Christian communities in the Middle East are vulnerable and afraid

James Zogby says that Christian communities are facing growing dangers in the Middle East due to failed policies

Mourners carry the coffin of one of the victims of the blast at the Coptic Christian Saint Mark's church in Alexandria. Mohamed El-Shahed / AFP
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This year there will be muted Easter celebrations for Coptic Christians in Egypt. Out of concern for their security and out of respect for the 45 Christians who were victims of two suicide bombing attacks on Palm Sunday, Coptic Pope Tadros declared that Easter services should be limited to mass, “without any festivities”.

That holy week began for Egyptians with news of those bombings was a powerful reminder of the threats faced by Christian communities in the Arab world. In Egypt, Iraq, Syria, and Palestine, Christian communities are at risk.

The situation in Palestine is unique. There, Christians and Muslims alike are being strangled by the Israeli occupation. Only with great difficulty will Christians from Bethlehem, Bir Zeit or Ramallah be able to make pilgrimage to Jerusalem to walk the Stations of the Cross or to pray at the Church of the Sepulchre. Many Palestinians can see Jerusalem from their homes, but they are separated from the city by a wall and checkpoints.

The situation faced by Christians in Iraq and Syria is quite a different story.

In Iraq, the remnants of that country’s once thriving Christian church live in fear. Americans who only recently discovered Iraq’s ancient churches do not realise that before the Bush administration’s disastrous 2003 invasion there were 1.3 million Christians in Iraq. Despite assuming some religious trappings, Saddam Hussein’s ruthless dictatorship was secular and, therefore, provided Christians some degree of religious freedom.

One result of the US invasion that overthrew Saddam’s regime and dismantled Iraq’s state apparatus was to unleash a civil war of armed sectarian militias, a feature of which was the “ethnic cleansing” of entire neighbourhoods of Sunni and Shia Muslims and, of course, vulnerable Christians – who had no militias to protect them.

During the first five years of the Iraq war, the Christian population of Iraq declined from 1.3m to 400,000. But it wasn’t until the emergence of bloody ISIL that the West paid attention to the fate of Iraq’s Christians. ISIL may soon be defeated and Christians and other minorities may receive protection in Nineveh province, but fear remains.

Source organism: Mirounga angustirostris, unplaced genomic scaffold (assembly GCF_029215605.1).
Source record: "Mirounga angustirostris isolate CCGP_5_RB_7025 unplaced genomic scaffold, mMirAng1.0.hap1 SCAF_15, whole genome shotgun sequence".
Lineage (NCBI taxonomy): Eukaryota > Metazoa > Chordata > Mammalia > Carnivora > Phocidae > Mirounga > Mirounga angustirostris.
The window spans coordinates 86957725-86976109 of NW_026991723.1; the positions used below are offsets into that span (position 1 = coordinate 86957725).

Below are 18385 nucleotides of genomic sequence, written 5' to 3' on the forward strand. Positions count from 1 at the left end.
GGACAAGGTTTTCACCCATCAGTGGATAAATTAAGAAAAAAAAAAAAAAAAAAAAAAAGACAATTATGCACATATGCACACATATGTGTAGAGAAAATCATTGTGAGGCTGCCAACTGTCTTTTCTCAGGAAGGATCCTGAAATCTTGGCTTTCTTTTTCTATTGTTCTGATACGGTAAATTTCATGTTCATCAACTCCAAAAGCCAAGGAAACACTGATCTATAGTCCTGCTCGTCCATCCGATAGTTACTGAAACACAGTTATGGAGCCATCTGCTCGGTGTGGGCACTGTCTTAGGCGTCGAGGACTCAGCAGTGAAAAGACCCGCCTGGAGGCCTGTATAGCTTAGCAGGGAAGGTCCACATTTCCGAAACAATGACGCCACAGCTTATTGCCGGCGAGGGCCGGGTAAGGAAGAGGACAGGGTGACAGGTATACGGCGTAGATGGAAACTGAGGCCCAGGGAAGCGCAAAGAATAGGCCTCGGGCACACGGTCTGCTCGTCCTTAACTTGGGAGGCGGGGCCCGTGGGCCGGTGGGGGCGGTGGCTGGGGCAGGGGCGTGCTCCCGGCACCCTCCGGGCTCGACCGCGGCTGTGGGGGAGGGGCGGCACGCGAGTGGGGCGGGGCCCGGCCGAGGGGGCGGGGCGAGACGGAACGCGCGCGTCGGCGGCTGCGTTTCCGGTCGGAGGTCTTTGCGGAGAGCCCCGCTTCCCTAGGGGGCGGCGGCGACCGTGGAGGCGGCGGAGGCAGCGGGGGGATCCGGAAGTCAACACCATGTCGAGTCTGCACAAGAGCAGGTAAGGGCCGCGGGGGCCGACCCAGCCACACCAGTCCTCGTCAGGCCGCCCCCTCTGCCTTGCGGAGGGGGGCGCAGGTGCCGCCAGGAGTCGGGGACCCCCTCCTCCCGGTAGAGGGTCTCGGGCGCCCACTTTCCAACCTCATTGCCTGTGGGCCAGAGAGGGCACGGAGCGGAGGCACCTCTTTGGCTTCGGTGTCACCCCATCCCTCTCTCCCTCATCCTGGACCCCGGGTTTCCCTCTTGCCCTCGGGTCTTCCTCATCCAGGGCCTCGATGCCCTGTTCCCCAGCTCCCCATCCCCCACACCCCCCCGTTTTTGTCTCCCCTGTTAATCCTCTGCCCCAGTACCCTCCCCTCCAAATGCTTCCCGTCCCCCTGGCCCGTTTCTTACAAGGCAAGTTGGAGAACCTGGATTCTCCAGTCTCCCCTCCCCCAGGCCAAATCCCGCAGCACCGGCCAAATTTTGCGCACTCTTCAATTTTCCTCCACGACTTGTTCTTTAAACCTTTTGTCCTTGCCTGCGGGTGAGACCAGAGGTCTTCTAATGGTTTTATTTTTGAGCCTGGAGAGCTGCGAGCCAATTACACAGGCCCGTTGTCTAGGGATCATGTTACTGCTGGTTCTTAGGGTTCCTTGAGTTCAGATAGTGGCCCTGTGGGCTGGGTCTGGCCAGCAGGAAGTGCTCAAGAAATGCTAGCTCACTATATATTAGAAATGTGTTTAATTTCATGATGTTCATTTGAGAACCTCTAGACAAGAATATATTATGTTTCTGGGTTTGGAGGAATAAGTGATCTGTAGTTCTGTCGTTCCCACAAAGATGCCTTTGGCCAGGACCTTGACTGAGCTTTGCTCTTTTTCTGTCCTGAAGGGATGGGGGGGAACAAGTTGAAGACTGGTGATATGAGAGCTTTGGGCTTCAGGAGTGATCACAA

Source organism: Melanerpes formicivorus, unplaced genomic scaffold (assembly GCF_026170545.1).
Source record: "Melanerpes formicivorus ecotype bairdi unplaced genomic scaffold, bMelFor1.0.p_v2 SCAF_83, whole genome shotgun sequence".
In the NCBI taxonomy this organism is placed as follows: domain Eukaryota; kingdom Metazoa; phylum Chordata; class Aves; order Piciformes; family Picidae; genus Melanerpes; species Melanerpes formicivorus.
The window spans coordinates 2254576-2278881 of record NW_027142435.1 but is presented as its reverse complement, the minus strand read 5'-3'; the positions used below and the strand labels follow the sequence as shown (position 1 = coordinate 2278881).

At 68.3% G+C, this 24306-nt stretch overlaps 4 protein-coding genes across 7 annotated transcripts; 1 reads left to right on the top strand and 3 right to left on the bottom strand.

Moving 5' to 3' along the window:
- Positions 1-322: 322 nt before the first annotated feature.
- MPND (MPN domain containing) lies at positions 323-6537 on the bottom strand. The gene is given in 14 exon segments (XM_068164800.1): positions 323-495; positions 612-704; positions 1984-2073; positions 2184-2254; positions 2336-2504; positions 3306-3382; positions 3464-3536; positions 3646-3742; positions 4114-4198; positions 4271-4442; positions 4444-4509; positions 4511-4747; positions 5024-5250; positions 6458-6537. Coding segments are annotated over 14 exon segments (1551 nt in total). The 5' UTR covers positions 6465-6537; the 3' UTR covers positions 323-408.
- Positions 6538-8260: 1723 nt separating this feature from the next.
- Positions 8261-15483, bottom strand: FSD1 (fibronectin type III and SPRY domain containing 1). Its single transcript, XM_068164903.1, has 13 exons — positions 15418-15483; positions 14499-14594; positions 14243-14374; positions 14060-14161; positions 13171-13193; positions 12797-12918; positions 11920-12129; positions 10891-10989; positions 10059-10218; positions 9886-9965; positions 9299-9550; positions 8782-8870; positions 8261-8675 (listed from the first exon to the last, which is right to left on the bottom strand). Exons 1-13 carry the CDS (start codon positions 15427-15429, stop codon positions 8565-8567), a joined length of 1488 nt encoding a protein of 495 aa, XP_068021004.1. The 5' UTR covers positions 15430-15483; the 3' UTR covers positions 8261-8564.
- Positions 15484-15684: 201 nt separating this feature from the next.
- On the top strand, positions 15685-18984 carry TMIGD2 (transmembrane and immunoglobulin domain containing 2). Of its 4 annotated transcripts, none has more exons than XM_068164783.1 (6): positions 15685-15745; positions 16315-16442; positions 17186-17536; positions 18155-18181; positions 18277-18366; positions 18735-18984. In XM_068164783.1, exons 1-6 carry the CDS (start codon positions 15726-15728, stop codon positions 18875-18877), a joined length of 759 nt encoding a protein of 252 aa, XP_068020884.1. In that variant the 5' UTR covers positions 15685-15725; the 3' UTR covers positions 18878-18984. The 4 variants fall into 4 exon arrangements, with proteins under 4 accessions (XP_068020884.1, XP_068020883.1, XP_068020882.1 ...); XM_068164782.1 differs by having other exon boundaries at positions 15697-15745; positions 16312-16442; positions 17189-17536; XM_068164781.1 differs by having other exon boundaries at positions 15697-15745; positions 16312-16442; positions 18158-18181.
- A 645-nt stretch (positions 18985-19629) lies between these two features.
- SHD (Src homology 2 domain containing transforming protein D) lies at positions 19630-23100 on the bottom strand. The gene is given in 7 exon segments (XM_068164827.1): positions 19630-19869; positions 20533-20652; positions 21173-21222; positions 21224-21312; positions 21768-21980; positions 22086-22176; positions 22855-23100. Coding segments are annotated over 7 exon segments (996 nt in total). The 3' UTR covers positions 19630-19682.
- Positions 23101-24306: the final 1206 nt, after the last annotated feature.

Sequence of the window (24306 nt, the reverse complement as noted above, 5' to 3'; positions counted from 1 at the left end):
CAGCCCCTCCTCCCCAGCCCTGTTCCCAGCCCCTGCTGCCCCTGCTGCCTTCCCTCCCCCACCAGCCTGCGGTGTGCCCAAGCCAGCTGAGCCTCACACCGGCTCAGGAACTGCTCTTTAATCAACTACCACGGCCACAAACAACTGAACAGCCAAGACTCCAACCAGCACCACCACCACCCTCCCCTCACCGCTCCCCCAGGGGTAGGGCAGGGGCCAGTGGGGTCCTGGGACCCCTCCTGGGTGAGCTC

The Syrian situation is a variation on this theme. The no less brutal Assad regime is also secular and has provided protection for that country’s Christian communities, earning it the support of many Christian leaders, who have a greater fear of both ISIL and many of the militias who have an extremist sectarian bent. Most Christians have remained in regime-controlled areas, but they are caught between two evils.

Egypt’s Coptic Church is the largest in the Middle East – with between 8 and 10 million adherents. Despite its size, it is vulnerable to attacks. During the period of Muslim Brotherhood rule, Christians felt threatened by what they saw as an effort to politicise religion and Islamise the state. In 2013, the military ousted the elected Muslim Brotherhood government resulting in bloody confrontations. In response, violent extremist partisans of the deposed leadership took out their anger on the Christian community. During this time, churches were burnt and Christians were murdered and terrorised.

Since then, the government of Abdel Fattah El Sisi and Ahmed El Tayeb, Grand Imam of Al Azhar, have made significant gestures of support for Egypt’s Christians. Both have condemned the attacks and intolerance. They have called for and implemented a review of educational and other religious materials. The president has gone to Christmas mass for the past three years, and in two weeks the head of Al Azhar will host a historic meeting in Egypt with Pope Francis, as part of a conference on interfaith dialogue.

All of these constructive efforts, however, are in danger of being undercut by the government’s crackdown on the Egyptian media and a number of human rights organisations and other secular political groupings. Thousands have been imprisoned.

Instead of making Christians more secure, the arrests and pervasive climate of fear created by the repression have undercut efforts to promote tolerance and stability, with Christians being the “soft targets” for religious extremists.

The lesson should be clear. Repression may produce some short-term satisfaction, but it doesn’t create the long-term conditions that promote the security and tolerance needed to protect vulnerable minority communities. Christians in Iraq and Syria may have benefited, for a time, from brutally imposed secularity, but the resentment that resulted from prolonged oppression unleashed a deadly extremist wave drowning everything in its wake.

The official US reaction to the still unfolding tragedies facing the Christians of the Arab world is utterly frustrating. The US never understood or even considered what would happen to Iraq when it foolishly invaded that country. And the US still has no clue about the internal dynamics that shape the Syrian horror. At the same time, because successive administrations cannot even see Palestinian humanity, the US maintains a disgraceful silence in the face of Israel’s strangling of the Palestinian people, both Christians and Muslims. And in Egypt the US fails to caution the government regarding the potential consequences of their disregard for human rights.

The result is a record of disaster with the best evidence of this failure being the growing dangers faced by the region’s vulnerable Christian communities.

Dr James Zogby is president of the Arab American Institute

On Twitter: @aaiusa